By Melody Wilding September 20, 2021 (Harvard Business Review )
Picture it — a colleague asks if you can chair a new committee they’re starting. Without even pausing to think, the first words out of your mouth are, “Sure. I’d love to!” Flash forward, and you’re looking at emails piling up in your inbox and a flurry of appointments on your calendar. It suddenly hits you that you’re spread too thin. You know you need to say no after saying yes, but you’re hesitant to back out of the obligation after you’ve already given your word.
Saying no is never easy, but it’s particularly challenging after you’ve already said yes to a commitment. You may worry that backing out will burn bridges, cause you to be perceived as flaky or unreliable, or lead to you being labeled a poor team player. These fears are heightened for “sensitive strivers” — highly sensitive high-achievers — who tend to overthink situations and have a hard time setting boundaries.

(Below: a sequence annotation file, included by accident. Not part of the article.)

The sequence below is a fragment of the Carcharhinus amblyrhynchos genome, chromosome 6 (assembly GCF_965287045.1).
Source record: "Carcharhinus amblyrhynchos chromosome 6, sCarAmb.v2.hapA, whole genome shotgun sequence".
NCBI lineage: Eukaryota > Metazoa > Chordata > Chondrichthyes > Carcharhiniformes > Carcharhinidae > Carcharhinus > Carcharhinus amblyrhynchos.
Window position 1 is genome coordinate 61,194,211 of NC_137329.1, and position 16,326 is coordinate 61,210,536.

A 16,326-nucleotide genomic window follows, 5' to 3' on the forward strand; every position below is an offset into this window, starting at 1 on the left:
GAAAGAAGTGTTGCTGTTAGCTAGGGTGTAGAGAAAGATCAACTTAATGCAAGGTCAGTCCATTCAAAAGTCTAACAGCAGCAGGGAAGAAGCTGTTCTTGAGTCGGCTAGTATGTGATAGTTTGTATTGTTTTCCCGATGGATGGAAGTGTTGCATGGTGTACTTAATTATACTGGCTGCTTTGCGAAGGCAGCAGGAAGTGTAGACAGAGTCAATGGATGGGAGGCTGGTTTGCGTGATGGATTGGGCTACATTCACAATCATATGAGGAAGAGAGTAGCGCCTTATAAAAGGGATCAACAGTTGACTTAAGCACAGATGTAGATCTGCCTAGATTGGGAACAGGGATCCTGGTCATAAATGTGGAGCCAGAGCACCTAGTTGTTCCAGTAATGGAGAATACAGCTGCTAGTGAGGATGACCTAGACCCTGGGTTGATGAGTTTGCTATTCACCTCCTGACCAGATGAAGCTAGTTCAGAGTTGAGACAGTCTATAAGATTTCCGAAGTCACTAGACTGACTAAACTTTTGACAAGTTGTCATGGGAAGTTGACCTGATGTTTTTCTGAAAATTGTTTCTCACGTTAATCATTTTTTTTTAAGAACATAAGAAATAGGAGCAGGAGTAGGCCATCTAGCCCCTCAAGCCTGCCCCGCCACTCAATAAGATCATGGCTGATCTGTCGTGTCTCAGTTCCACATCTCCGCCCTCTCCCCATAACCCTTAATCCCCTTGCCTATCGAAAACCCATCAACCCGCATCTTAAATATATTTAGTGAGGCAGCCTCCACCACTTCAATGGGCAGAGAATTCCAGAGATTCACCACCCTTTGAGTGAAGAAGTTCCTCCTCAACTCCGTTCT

If you can relate, then the thought of retracting your agreement and facing the brunt of another person’s disappointment or anger at you may be too much to bear. This reaction makes sense, since studies show that the brain makes no distinction between possible social rejection and physical pain. Instead, you grit your teeth and follow through with the commitment — sometimes at the expense of your own wellbeing, which backfires. Not only does it result in excess stress for you, but others may be able to sense that you’re distracted, overwhelmed, or resentful.